Holidays to Akureyri

Iceland
Akureyri is the second largest urban area in Iceland. Located in the northern part of the country, the city’s population increased after World War II when many locals moved into the urban cities. With relatively mild climates, a hip restaurant scene and one of the lowest crime rates in the …

Photos from other travellers

How to get to Akureyri

Here's what you need to know about getting to Akureyri. You can see the cheapest month to fly and a snapshot of flight prices for the following month. Also, don't forget to factor in your travelling time - the typical flight from London Heathrow to Akureyri takes 6 hours, 15 minutes.

When to go to Akureyri

Typical Holiday Price

£893 per person

The average price of hotels and apartments in Akureyri varies according to the time of year. To help you plan when to go, we've looked at the hotels available on our site, then worked out the average price per night for the quietest and the busiest months.

Cheapest Month to Visit

March

Based on a typical 1 week holiday - adding together the cost of flights and accommodation - March is the cheapest month to go to Akureyri.

Things to see and do in Akureyri

Tarina Peterson | Trip by SkyscannerTrollaskagi
Trollaskagi
Irene Enrile | Trip by SkyscannerSkagafjörður
Skagafjörður
Eric Brink | Trip by SkyscannerAkureyrarkirkja (Akureyri Church)
Akureyrarkirkja (Akureyri Church)
Irene Enrile | Trip by SkyscannerAkureyri  Harbor
Akureyri Harbor
Eric Brink | Trip by SkyscannerATVR
ATVR
Jon Stefansson | FlickrKjarnaskógur
Kjarnaskógur
Pepi | Trip by SkyscannerAmbassador whale watching
Ambassador whale watching
Eric Brink | Trip by SkyscannerAkureyri Swimming Pool
Akureyri Swimming Pool

Reviews of Akureyri

Lea Love
Lea LoveMohave Valley
19/04/2017

This city is beautiful with beautiful, kind people. The air is crisp, fresh, and the city well maintained. We stayed in a home overlooking the city. It was marvellous.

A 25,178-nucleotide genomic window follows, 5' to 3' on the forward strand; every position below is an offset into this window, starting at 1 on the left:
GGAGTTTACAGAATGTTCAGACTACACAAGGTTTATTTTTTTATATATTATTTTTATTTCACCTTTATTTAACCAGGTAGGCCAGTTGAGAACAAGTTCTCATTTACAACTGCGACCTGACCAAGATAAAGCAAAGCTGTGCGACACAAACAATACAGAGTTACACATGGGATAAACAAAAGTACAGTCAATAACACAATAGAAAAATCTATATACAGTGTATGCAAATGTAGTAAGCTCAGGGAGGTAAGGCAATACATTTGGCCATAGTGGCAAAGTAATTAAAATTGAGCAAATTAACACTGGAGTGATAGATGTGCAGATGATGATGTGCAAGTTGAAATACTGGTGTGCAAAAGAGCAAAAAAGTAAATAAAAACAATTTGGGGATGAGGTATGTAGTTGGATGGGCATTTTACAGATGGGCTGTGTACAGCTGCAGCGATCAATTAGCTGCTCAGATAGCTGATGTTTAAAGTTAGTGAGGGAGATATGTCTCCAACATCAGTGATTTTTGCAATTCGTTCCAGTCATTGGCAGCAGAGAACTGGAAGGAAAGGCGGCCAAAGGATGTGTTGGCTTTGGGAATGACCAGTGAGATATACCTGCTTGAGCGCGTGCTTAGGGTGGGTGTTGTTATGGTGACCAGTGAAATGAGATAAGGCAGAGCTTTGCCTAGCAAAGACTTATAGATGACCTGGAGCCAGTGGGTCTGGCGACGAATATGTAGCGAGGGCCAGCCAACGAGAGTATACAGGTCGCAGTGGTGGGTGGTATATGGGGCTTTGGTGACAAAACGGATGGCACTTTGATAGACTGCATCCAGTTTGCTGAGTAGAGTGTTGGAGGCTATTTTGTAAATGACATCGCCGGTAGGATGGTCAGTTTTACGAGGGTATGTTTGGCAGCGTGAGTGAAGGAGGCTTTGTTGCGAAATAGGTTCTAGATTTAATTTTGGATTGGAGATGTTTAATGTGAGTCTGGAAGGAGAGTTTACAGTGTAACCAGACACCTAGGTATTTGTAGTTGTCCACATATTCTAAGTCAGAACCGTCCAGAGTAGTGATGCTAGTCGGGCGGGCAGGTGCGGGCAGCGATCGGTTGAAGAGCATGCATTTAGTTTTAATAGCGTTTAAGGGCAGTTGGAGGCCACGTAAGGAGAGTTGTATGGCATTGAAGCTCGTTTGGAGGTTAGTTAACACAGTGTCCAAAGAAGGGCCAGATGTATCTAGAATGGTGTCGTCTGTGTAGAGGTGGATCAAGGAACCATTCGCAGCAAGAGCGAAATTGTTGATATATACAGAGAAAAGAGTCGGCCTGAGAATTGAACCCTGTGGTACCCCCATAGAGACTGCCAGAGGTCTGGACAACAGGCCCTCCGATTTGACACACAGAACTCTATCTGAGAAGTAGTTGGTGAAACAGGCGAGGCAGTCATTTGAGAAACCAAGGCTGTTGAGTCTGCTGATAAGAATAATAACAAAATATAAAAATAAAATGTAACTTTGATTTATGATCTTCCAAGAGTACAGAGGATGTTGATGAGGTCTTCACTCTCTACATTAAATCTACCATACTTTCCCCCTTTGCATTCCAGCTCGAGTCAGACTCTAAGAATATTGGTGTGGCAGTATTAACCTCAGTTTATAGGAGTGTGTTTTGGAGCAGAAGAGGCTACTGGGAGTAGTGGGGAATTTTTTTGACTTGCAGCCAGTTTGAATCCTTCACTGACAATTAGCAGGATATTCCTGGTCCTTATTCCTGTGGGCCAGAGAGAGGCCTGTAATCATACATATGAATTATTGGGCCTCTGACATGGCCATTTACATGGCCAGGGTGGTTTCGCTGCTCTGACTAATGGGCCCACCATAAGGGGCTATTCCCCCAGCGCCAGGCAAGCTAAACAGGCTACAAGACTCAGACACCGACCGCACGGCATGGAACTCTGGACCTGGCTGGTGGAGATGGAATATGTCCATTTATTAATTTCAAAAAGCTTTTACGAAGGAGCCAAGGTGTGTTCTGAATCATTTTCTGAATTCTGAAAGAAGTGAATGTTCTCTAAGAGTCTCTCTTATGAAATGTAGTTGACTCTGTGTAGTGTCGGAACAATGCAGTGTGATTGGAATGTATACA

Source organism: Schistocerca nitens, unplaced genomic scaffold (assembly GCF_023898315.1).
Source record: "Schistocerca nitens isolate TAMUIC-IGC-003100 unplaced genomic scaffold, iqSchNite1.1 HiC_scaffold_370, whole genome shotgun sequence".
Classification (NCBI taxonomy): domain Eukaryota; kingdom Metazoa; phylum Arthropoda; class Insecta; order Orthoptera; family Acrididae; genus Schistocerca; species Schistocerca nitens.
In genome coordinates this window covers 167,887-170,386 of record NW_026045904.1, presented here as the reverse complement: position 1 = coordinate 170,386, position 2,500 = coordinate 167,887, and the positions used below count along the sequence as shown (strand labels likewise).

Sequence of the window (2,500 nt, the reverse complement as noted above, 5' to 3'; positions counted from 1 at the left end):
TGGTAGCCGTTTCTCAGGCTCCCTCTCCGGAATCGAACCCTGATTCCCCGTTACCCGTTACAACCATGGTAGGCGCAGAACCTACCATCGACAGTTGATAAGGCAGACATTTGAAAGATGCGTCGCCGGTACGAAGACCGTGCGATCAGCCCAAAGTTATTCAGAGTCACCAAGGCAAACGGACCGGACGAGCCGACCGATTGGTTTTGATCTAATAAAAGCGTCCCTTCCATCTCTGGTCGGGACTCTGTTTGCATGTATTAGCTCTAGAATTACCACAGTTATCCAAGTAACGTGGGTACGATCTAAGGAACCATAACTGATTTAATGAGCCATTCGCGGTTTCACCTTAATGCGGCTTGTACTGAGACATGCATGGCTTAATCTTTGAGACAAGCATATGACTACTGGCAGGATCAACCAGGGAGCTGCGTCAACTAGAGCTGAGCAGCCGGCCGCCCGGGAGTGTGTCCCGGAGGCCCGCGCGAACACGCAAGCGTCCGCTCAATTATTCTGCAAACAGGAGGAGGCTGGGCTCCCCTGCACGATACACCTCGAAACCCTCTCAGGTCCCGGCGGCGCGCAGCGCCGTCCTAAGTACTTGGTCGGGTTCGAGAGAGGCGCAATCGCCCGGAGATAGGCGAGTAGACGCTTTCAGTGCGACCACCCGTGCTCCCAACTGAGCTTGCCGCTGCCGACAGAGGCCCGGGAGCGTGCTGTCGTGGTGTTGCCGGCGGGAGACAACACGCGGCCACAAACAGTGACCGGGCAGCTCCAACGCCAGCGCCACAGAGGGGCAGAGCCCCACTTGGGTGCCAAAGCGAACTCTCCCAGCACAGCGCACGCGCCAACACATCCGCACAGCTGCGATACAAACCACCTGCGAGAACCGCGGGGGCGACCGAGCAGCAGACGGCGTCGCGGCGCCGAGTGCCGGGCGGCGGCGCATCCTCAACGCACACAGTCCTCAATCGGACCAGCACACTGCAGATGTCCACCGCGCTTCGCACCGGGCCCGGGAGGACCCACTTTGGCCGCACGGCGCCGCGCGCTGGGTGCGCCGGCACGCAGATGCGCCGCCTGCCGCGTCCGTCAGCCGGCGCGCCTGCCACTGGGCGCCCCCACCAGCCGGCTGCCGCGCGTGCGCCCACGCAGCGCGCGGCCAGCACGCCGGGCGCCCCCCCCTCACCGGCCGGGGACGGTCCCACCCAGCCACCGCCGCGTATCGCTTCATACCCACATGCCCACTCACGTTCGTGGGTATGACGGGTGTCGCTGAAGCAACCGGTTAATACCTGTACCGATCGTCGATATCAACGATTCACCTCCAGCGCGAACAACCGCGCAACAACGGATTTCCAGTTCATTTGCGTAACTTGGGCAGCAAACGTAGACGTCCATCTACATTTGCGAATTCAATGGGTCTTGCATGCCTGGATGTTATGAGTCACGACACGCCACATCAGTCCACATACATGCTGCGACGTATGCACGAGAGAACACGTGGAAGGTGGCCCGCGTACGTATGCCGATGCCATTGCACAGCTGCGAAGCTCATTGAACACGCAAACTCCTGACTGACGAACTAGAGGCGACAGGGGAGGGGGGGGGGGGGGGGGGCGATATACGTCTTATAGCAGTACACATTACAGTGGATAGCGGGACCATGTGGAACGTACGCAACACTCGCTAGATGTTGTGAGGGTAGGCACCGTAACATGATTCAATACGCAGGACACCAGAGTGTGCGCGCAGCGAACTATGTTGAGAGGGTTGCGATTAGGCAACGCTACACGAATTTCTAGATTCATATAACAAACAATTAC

Lauren Baker
Lauren BakerBedford
10/03/2015

Iceland's second largest metro area is fairly remote - located just outside the Arctic circle - but shouldn't be missed! The quaint town center with its colorful buildings is surprisingly walkable, and the harbor area simply could not be more picturesque. Don't miss the world's northernmost botanical gardens, local favorite ice cream shop Brynja, or the ever popular happy hour pub crawls through the downtown area. Important note! Parking is free throughout the town, but you need to pick up a disk (available at any gas station) and mark the time you parked with it.

Leigh Virkus
Leigh VirkusPittsford
22/07/2014

This is Iceland's second largest urban area located in the northern part of the Island. We went to see geysers and falls from the city. We had good weather that in Iceland is a luxury.

Eric Brink
Eric BrinkPleasant Hill
06/08/2012

Akureyri is the fourth largest town in Iceland (if you include Reykjavik and 2 of its suburbs), counting slightly more than 17,000 inhabitants. This is a destination that is not regularly presented in hip lifestyle magazines, and Akureyri has never hosted political summits for world leaders. At the same time, it's a small town with a big city atmosphere. There are plenty of restaurants, cafés and pubs, a professional theater, two cinemas and quite a few museums and galleries. Nicknamed the Capital of North Iceland, Akureyri is an important port and fishing centre and a outdoor exploration jumping off point. The area where Akureyri is located was settled in the 9th century but did not receive a municipal charter until 1786. The town was the site of Allied units during World War II. Further growth occurred after the war as the Icelandic population increasingly moved to urban areas. The area has a relatively warm climate due to geographical factors, and the town's ice-free harbor has played a significant role in its history. My too brief visit involved a comprehensive walk into town from the Airport, and flights from there to and from Grimsey Island and Reykjavik.

Nearby destinations

Husavik

Egilsstadir

Reykjavik